I Have A Super Clingy Friend. Help!

Clingy Friend

Got a friend who won’t leave you alone? | Source: ShutterStock

Hi Heather,

So, I have this friend who is honestly a really nice person. But lately she has been getting on my nerves. I’m with her almost every day, because we go to the same school and take dance together. We also just recently got a job at the same place, so now we work together. She follows me around at work when I know she could be finding something else to do. She’s always asking me to hang out more.

I keep lying and telling her I can’t because I’m not allowed out. But really, after school, dance and work, I just want to relax and spend some time with myself or my other friends who I’m closer to. It feels wrong to keep blowing her off like this, but I don’t want to hurt her feelings. Is there a polite way to say no? Or should I just tell her the truth?

I don’t blame you for being annoyed with your friend. Clingy friends are just as irritating as a clingy boyfriend can be. Every girl needs some time to herself or time to spend with other people – hanging with one person every day isn’t healthy for anyone, so you don’t have to feel guilty about not wanting to be with her all the time.

That being said, you should realize that this girl obviously thinks you’re super awesome and it sounds like she considers you a really good friend, even if you don’t feel exactly the same way. It sounds like you still want to be her friend, you just want her to back off a little bit. Since she seems to like you so much, be gentle but firm when you’re trying to get your point across. You should also talk to her sooner rather than later – otherwise, you might just snap one day and give her a nasty remark that will really hurt her feelings.

Two girls fighting

Say something before it comes to this. | Source: ShutterStock

A little white lie about being busy isn’t a big deal when you do it once in a while, but if you’re lying to this girl every day, that’s taking the easy way out. Not only is it probably exhausting for you to keep up with these fibs, but if she finds out you lied, she’s going to get really upset. When she asks you to hang out after work, dance or school, be honest with her. If you have other plans with other friends, say that. If you just want to go home and watch a movie, say that. And if she asks to join, either explain that you’re tired and want to relax on your own, or that you need some time to catch up with your other friends.

If she keeps pushing you, maybe try distancing yourself from her a little bit. If she follows you around at work, suggest that she find something more productive to do, or talk to your boss about it. And if she’s really still bothering you after a while, you need to be totally honest and tell her she needs to back off a little because you’re feeling smothered. Explain that you like spending time with her at school, dance and work, but you have a lot of other things going on, and you can’t always be there for her.

It might be hard to be honest in this way, but in the end, it’s the right thing to do. Lying and blowing her off isn’t going to to solve anything – but by being truthful, you’re showing her respect. Believe it or not, that’s nicer then making up excuses.

take care,
Heather

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  • Cheyenne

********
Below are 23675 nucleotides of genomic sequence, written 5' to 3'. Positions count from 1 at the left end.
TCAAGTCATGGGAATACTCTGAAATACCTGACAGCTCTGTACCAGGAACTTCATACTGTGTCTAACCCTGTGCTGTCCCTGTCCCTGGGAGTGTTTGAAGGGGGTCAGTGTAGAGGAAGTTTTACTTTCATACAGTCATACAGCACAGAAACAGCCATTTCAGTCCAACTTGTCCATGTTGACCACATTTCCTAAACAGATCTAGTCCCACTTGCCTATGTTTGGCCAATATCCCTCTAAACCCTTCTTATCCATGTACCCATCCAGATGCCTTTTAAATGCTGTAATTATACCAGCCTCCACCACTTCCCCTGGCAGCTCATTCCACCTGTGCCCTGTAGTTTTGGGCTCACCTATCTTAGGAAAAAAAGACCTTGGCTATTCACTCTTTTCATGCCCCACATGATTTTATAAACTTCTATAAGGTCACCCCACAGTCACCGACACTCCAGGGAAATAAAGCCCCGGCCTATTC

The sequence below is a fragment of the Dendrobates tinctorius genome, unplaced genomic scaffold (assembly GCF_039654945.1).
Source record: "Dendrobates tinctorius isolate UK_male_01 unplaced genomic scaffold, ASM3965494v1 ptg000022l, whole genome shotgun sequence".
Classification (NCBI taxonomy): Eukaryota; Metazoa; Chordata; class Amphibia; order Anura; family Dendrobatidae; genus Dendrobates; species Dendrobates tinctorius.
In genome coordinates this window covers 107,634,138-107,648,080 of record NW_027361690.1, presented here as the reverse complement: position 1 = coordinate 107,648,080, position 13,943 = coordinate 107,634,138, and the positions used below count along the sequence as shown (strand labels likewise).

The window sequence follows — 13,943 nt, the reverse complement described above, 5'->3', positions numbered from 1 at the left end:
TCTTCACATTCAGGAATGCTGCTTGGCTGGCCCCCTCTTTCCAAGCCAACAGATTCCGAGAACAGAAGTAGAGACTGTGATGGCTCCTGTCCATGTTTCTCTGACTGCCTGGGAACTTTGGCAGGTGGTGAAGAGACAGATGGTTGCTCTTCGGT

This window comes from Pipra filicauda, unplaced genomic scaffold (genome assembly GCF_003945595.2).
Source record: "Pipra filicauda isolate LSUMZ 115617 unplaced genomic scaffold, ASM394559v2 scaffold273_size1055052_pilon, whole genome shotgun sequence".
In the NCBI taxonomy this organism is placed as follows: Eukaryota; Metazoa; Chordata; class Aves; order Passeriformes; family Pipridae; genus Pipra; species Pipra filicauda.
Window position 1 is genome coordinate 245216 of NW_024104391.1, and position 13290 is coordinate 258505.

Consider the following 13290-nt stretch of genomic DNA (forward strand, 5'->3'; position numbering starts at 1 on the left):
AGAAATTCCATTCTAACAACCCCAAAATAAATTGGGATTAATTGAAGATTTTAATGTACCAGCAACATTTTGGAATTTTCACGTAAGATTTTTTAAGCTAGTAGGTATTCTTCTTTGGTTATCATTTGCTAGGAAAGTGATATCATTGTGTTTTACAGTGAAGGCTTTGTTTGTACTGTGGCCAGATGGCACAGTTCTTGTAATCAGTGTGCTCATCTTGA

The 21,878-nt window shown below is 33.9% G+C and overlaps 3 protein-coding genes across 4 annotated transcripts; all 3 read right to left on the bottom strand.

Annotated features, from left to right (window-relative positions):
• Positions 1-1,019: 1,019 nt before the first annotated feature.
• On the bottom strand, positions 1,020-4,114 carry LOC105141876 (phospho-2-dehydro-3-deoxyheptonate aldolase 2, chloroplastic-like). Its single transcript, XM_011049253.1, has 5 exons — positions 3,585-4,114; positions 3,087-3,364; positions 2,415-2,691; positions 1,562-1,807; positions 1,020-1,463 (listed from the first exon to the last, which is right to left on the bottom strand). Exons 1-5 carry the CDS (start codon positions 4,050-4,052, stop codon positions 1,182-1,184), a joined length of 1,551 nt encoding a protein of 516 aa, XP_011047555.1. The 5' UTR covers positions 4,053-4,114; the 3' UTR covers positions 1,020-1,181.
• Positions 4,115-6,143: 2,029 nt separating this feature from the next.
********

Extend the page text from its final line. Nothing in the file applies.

I need to keep looking on this website! Maybe I’ll bookmark it…

  • Zayn Malik’s wife

    There is this girl at school who has been following my at school and watching me dress out in the locker rooms! She has been soo annoying and thought she was my friend,me and my friends wanted her to stop bothering us.at first she seemed friendly but now she is soo clingy on us! I thought she was a lesbian or whore.we all got impatient and all of us of us told her about how we felt and she finally left us alone!

    • afshin

      you did a very good thing.being honest is the best.maybe i have to do that

      • Karla

        Absolutely… I have a tendency to feel easily smothered by people, because in my childhood I had a mother who was very controlling and had boundary issues. I instantly get anxiety when I feel someone is clinging to me, that I am their main social outlet, or the source of their happiness. Their expectations are smothering to me, and I also have tended to feel a lot of guilt when saying “no” and establishing my boundaries/needs — though I am getting better and better at this as time goes by. It’s never comfortable to deny someone something that they want, but it is extremely important to be honest and empathic if you want the relationship to survive. If not, your resentments will build and build until you feel angry and imprisoned and run away.

        You must always communicate your needs, they’re yours and there is nothing wrong with them. When starting to feel resentful feelings, I find it helpful to reframe the “clingy/needy” friend in my mind and understand where they are coming from. This needy friend also did not get her needs met in childhood, and probably had a parent that pushed him/her away… so they have a fear of abandonment, rejection, and being unloved. The problem is, by never saying no to this person, you are enabling them to never explore their solitude. “Needy” people need to embrace their alone time, and seek from themselves the comfort they are always seeking from you and others.

        You are doing your friend a great service by telling her/him “No” (gently!). You are conveying a respect for yourself, your friend, and not enabling any co-dependency. Sorry for the long response, but this subject is near and dear to my heart and something I’ve struggled with all my life.